History in a Slaughterhouse Called Ossification

Mohsen Esmaili is a jurist and a member of the Guardian
Mohsen Esmaili is a jurist and a member of the Guardian

An Iranian jurist looks into the historical aspects of the assassination of a Muslim caliph.

 

Mohsen Esmaili (Ph.D.) is a jurist and a member of the Guardian Council. Regardless of partisan orientation, he is viewed as an objective writer and critic by the country’s media. A 203rd issue of Panjereh (Window) Weekly has published an op-ed by Dr. Esmaili as to why Imam Ali, the first Shiite Imam and Prophet Muhammad’s son-in-law, was martyred. The publication of the original article – an analysis of a chapter in the history of Islam – was meant to coincide with the anniversary of the martyrdom of Imam Ali (PBUH). A translated version of the article in question is bound to help the readers develop a better understanding of the underlying reasons behind the emergence of the Taliban and extremist groupings such as ISIL (the Islamic State of Iraq and the Levant). It should be noted that ossification, fanaticism and irrationalism are not limited to Islam; they can be found among followers of other faiths, even among seculars, too. The following article is in fact a review of the opinions Martyr Motaharri held as to why Imam Ali was killed:

The martyrdom of the Commander of the Faithful, Imam Ali (PBUH) is one of the most tragic incidents in the history of mankind. He was and still is a legend, not just to Shiites and Muslims, but to all those who seek justice, morality and the Truth. That is why all edified souls mourn his loss. And the question remains as to why he was killed so cowardly.

The martyrdom of Imam Ali (PBUH) can be looked at from two different angles. First, who killed him and how? How was the stage set for his assassination? And what was the fallout of his assassination? Second, why did that assassin commit this inhumane crime? Although narrative history is useful, you should never end your quest for the truth about the past when you come up with answers to the first set of questions. In addition to answers as to who committed this tragic crime, you should explore why such a crime was committed. Only when the second question is answered can one make sure it is not repeated. Besides, research as such renders the martyrdom of Imam Ali, just like his life, into a lesson that deserves to be further explored.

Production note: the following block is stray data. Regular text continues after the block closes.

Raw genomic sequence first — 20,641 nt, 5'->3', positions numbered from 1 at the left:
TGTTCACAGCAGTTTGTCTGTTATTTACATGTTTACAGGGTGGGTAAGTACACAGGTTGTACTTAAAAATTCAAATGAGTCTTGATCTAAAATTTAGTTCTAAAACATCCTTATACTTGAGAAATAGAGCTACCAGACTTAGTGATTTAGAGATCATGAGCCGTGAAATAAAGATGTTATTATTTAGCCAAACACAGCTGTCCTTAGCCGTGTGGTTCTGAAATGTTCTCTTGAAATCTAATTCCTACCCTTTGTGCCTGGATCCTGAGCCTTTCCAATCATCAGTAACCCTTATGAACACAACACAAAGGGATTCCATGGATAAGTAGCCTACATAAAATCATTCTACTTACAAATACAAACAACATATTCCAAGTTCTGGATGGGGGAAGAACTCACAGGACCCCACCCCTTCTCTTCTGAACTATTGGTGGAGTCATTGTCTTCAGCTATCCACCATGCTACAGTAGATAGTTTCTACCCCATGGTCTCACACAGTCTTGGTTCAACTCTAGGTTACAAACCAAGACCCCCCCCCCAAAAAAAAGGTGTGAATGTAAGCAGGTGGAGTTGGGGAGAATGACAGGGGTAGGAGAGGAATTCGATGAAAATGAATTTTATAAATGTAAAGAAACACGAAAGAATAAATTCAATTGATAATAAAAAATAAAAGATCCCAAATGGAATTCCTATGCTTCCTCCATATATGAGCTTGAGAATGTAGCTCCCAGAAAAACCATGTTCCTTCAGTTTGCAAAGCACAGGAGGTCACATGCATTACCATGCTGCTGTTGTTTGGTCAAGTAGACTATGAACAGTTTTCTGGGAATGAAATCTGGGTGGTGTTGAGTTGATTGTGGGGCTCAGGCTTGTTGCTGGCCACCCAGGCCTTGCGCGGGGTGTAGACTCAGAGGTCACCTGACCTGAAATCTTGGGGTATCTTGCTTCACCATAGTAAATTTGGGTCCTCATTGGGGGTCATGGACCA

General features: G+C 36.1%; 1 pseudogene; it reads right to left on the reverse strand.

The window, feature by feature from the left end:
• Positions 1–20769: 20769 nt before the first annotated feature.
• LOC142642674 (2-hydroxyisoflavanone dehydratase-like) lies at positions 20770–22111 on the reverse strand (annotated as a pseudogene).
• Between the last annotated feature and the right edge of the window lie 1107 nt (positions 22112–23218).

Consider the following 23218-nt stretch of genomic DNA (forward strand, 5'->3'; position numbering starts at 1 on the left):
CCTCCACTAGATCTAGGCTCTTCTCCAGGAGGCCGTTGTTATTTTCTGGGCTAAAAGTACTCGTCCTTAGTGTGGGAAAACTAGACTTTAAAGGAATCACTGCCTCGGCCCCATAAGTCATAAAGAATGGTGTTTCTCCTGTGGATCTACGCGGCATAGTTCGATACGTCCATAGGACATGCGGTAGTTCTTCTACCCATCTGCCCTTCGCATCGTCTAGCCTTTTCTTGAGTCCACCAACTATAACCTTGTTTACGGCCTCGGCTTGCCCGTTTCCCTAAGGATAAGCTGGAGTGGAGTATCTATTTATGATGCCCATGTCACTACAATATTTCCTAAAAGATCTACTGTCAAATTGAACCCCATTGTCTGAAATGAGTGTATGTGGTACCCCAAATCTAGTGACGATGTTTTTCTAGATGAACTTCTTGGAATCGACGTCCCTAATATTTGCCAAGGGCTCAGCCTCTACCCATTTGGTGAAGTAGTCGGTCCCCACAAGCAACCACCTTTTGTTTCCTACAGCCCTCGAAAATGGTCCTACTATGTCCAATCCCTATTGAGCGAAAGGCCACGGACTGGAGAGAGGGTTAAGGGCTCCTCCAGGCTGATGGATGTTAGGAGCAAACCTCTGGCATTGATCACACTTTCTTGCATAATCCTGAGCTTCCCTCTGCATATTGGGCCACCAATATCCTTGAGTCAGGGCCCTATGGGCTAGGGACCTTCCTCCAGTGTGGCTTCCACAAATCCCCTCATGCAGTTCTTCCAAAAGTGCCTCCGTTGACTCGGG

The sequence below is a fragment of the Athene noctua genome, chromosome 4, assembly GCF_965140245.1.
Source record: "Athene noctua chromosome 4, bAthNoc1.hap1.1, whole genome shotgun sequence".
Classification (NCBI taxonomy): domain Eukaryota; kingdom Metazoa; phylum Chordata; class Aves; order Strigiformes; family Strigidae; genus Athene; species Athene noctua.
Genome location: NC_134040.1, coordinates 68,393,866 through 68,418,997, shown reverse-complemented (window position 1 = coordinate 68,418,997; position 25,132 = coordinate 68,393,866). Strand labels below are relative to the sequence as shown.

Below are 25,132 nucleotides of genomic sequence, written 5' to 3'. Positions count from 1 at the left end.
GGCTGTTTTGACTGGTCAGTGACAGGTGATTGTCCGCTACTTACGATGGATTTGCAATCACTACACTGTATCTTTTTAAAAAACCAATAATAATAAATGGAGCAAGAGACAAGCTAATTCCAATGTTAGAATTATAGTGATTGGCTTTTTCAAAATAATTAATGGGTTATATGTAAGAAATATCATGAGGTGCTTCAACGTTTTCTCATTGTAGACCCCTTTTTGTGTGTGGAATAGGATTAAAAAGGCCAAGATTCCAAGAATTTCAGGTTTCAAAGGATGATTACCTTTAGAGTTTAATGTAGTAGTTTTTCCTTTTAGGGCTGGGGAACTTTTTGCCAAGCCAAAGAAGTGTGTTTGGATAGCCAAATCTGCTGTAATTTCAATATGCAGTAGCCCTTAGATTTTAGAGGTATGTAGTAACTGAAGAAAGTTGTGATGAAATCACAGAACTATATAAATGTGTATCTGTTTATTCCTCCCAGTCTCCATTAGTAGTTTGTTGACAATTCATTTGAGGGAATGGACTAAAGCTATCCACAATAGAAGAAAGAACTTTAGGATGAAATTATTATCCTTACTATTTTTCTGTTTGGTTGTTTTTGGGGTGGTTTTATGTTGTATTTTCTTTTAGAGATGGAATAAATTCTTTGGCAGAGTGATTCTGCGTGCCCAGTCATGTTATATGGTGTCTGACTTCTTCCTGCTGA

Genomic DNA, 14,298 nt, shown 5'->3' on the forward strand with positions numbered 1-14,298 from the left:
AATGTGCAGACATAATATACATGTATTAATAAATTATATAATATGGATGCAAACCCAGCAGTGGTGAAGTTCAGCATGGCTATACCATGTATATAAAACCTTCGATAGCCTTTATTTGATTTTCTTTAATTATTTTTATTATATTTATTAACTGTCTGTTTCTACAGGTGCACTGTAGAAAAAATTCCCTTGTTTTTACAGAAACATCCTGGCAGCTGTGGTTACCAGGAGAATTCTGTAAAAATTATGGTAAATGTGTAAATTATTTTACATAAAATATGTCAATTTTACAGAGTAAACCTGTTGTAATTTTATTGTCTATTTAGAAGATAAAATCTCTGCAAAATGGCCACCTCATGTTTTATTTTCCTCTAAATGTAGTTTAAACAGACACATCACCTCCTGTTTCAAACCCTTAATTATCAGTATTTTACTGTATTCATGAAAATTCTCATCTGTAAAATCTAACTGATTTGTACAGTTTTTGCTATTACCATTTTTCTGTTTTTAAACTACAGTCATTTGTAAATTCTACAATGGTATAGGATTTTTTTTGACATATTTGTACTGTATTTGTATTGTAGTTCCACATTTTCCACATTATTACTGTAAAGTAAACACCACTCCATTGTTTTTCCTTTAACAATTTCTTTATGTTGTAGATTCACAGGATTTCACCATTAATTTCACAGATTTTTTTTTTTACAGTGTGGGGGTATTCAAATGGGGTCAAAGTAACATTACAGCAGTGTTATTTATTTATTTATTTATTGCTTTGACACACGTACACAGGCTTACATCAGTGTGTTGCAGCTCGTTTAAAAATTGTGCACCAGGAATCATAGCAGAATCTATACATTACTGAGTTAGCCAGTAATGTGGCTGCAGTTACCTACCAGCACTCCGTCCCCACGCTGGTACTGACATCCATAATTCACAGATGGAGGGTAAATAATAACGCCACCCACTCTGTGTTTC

A prominent thinker who has explored this issue is Martyr Morteza Motaharri. The present article is designed to take a look at his findings in this regard. Martyr Motaharri looks at this issue in the context of Islam and the Requirements of the Time. When someone asks, “Who killed Imam Ali?” the answer is Abd al-Rahman ibn Muljam. But when the question changes into what killed Imam Ali, the answer is ossification and fanaticism.

What has been reiterated in different books by Martyr Motaharri is that ossification poses the gravest threat to Islamic society and Muslim line of thinking. On several occasions he has warned about ossification. He believed that the Khawarij (a splinter group whose members initially supported Imam Ali, but later turned their back on the son-in-law of the Prophet) and the killers of the first Shiite Imam were only the tip of the iceberg. What is more important is the fact that the mentality of such individuals has always existed and continues to exist today.

In a book titled “Things about Ali that Attract and Repel” Martyr Motaharri writes, “From a religious perspective, breaking away is out of the question in the modern world, because the stage is not set for it today. But what Khawarij did can provide food for thought for us today. Although the offshoot of Islam they created is now history, the spirit of what they did lives on and is now part of the personality of many of us.”

What do ossification and the tendency to break away mean? What are their symptoms? And what constitutes an example of such mentality? Why are they so dangerous? Why should one always pay attention to them? And what are the ways of countering them? What comes below is an attempt to find answers to those questions in the books of a thinker the late Imam described as “always good”.

Tendency to break away draws a line between rationalism and religiosity

Martyr Morteza Motaharri
Martyr Morteza Motaharri

Martyr Motaharri believed that ossification and fanaticism were to blame for a tragedy as big as the assassination of Imam Ali in the altar. This is the danger that always threatens the humanity. To develop a better understanding of this threat, one should bear in mind that rationalism and religiosity are the two wings a person or a community needs as they fly toward prosperity.

Evidently, flight is impossible with a single wing. Elimination of religion from human life under the guise of wisdom amounts to treason and sinks humans to the nadir of misery. Examples of such misery are in evidence in the West today. To hide behind religiosity to ignore wisdom is bound to have terrible consequences. No doubt, recourse to the outward appearance of religion without paying heed to thinking will have more catastrophic consequences. In religious contexts too, rationalism takes priority and the religiosity of individuals is gauged on the basis of their wisdom.